• Influential health literacy helps individuals gain “greater control over their life events and situations.”

 

The infographic provides a list of skills and examples that communicators and others can use to promote independence and empowerment on health care issues. Check the list out here.


Via VAB Traductions
more...
No comment yet.
Rescooped by Lionel Reichardt / le Pharmageek from The Future of Wellness & Healthcare
Scoop.it!

The New Age of Patient Autonomy: Implications for the Patient-Physician Relationship #hcsmeufr #esante #digitalhealth

The New Age of Patient Autonomy: Implications for the Patient-Physician Relationship #hcsmeufr #esante #digitalhealth | PATIENT EMPOWERMENT & E-PATIENT | Scoop.it
This Viewpoint discusses the changing role of physicians in an era when patients are self-educated about their conditions and can order tests online, evolving from physician paternalism to a role of patient consultant, procedural expert, and gatekeeper to second-line follow-up services.

Via Art Jones
more...
Art Jones's curator insight, October 16, 2:04 PM

Technology is changing the patient ~ physician relationship

Rescooped by Lionel Reichardt / le Pharmageek from Management de Santé
Scoop.it!

Cancer du sein : la radiothérapie a moins d'effets secondaires que ce que l'on pensait #hcsmeufr #moipatient

Cancer du sein : la radiothérapie a moins d'effets secondaires que ce que l'on pensait #hcsmeufr #moipatient | PATIENT EMPOWERMENT & E-PATIENT | Scoop.it
Dans le cadre d'un cancer du sein, la radiothérapie qui intervient après la mastectomie est moins nocive que ce que l'on pensait..

Via RECIPRO RH
more...
No comment yet.
Rescooped by Lionel Reichardt / le Pharmageek from Tout et Rein by renaloo.com
Scoop.it!

«Le corps médical est encore dans une attitude paternaliste de possession du savoir» - Dr François Blot, administrateur de Renaloo #hcsmeufr #esante

«Le corps médical est encore dans une attitude paternaliste de possession du savoir» - Dr François Blot, administrateur de Renaloo #hcsmeufr #esante | PATIENT EMPOWERMENT & E-PATIENT | Scoop.it
François Blot est chef du service de réanimation à l'institut de cancérologie Gustave-Roussy, à Villejuif, dans le Val-de-Marne. Depuis 25 ans, il pratique, «autant que possible» la « décision partagée » avec ses patients.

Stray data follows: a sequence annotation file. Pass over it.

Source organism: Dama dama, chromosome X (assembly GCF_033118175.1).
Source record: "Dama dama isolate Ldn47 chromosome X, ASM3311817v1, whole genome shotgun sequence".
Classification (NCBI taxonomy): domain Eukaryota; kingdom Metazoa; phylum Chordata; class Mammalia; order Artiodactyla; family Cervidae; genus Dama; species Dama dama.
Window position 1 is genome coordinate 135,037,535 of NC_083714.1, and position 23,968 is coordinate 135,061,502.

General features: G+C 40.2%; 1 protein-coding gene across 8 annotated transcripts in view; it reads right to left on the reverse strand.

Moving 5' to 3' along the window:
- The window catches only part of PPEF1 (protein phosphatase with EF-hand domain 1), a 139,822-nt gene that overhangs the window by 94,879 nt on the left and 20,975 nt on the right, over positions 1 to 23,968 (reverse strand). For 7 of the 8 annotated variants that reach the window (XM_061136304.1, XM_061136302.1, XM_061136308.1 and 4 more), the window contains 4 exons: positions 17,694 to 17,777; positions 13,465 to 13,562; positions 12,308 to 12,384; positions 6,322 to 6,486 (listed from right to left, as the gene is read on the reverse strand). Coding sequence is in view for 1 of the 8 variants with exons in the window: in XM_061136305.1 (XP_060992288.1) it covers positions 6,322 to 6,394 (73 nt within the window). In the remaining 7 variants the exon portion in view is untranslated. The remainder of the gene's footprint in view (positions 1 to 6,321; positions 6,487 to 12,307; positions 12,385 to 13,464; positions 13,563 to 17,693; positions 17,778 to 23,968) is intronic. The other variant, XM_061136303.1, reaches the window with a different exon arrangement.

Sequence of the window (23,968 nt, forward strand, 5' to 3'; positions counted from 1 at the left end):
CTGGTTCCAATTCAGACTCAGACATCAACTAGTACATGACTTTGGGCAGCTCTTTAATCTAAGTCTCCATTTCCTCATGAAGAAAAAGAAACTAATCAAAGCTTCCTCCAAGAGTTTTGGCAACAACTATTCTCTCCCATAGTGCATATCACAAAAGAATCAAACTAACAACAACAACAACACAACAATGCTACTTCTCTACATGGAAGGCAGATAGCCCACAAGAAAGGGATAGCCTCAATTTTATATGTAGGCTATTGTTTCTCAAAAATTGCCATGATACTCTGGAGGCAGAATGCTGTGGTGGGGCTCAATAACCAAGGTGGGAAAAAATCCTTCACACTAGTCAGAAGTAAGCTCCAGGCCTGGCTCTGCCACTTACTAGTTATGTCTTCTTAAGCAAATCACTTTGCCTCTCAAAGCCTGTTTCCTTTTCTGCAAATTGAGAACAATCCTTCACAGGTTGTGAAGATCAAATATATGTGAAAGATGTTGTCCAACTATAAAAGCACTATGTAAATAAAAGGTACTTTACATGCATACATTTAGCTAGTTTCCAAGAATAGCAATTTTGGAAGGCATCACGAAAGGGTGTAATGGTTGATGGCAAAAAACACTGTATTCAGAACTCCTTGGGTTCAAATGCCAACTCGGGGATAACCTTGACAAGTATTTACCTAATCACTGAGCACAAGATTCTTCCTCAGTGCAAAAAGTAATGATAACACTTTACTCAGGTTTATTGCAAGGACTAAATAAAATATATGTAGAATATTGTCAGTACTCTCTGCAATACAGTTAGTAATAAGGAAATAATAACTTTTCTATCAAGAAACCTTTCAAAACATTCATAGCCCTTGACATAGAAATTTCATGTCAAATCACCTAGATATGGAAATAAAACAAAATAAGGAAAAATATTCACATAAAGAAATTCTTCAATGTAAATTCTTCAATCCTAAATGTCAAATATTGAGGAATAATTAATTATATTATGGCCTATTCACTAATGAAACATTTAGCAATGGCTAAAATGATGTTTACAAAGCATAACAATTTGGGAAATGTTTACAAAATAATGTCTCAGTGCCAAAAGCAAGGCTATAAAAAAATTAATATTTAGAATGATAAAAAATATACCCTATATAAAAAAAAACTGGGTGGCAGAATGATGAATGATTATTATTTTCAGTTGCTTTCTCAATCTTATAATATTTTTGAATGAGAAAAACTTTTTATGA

Via Renaloo
more...
Renaloo's curator insight, October 15, 6:14 AM

«Le corps médical est encore dans une attitude paternaliste de possession du savoir» - Dr François Blot, administrateur de Renaloo

Rescooped by Lionel Reichardt / le Pharmageek from Tout et Rein by renaloo.com
Scoop.it!

Et si les patients formaient les médecins ? Le Figaro #esante #hcsmeufr

Et si les patients formaient les médecins ? Le Figaro #esante #hcsmeufr | PATIENT EMPOWERMENT & E-PATIENT | Scoop.it

«Dans les livres de médecine, tout est parfait. Le patient ne parle pas.» Mohammed Ghadi, lui, parle beaucoup. Il est «patient expert». Cela signifie qu'il a fait de son vécu de malade une «expertise», qu'il peut mettre au profit des autres patients et des professionnels de santé. Depuis 2014, en binôme avec un médecin, il intervient auprès des internes de médecine générale, sur leurs trois dernières années de formation. Une démarche unique en France, lancée il y a quatre ans par la fac de médecine de Paris-XIII. «Les médecins ne comprennent pas pourquoi leurs patients vont chercher des informations sur Internet. Ils s'en indignent régulièrement. Mais il y a bien une raison! L'information est souvent incomplète et trop rapidement formulée», explique-t-il.


Via Renaloo
more...
Renaloo's curator insight, October 15, 5:17 AM

Et si les patients formaient les médecins ? Le Figaro

Scooped by Lionel Reichardt / le Pharmageek
Scoop.it!

Immunothérapie: Nobel salue une révolution contre le cancer - L'Express

Immunothérapie: Nobel salue une révolution contre le cancer - L'Express | PATIENT EMPOWERMENT & E-PATIENT | Scoop.it
Utiliser le système immunitaire pour tuer les cellules cancéreuses : cette découverte change la donne pour de nombreux malades.
more...
No comment yet.
Rescooped by Lionel Reichardt / le Pharmageek from Digital Delights
Scoop.it!

How People Learn - Stephen Downes #esante #hcsmeufr #digitalhealth

A new report from the National Academies of Sciences, Engineering, and Medicine highlights the dynamic process of learning throughout the life span. This prese…

Via Ana Cristina Pratas
more...
No comment yet.
Rescooped by Lionel Reichardt / le Pharmageek from healthcare technology
Scoop.it!

Text message based surveying appears to be a reliable source of health data during crisis cc @giomarsi

Text Messaging (SMS) technology is widely adopted in developing countries.

Text message-based health surveys distributed to 6,694 Liberians during an Ebola outbreak were generally on par with baseline demographic data collected in a prior household survey, according to a study recently published in Nature Digital Medicine. Further, the text surveys suggested that women sought fewer hospital-based deliveries during the outbreak, a trend consistent with other retrospective studies that have been published since the outbreak.

 

The Ebola outbreak was, and in some areas continues to be, a test of public health infrastructure. In regard to maternal care in particular, the researchers noted that many communities perceived a reduction in care quality as practitioners were advised not to make physical contact patients espousing fluids whenever possible.

 

As such, a viable, real-time data collection system that is based on a technology widely adopted by residents can be a substantial boon to health systems facing crisis,

 

 

Why it matters 

Taken together, these findings would indicate that these text-based surveys could be an avenue toward more real-time data collection in developing countries gripped by outbreaks.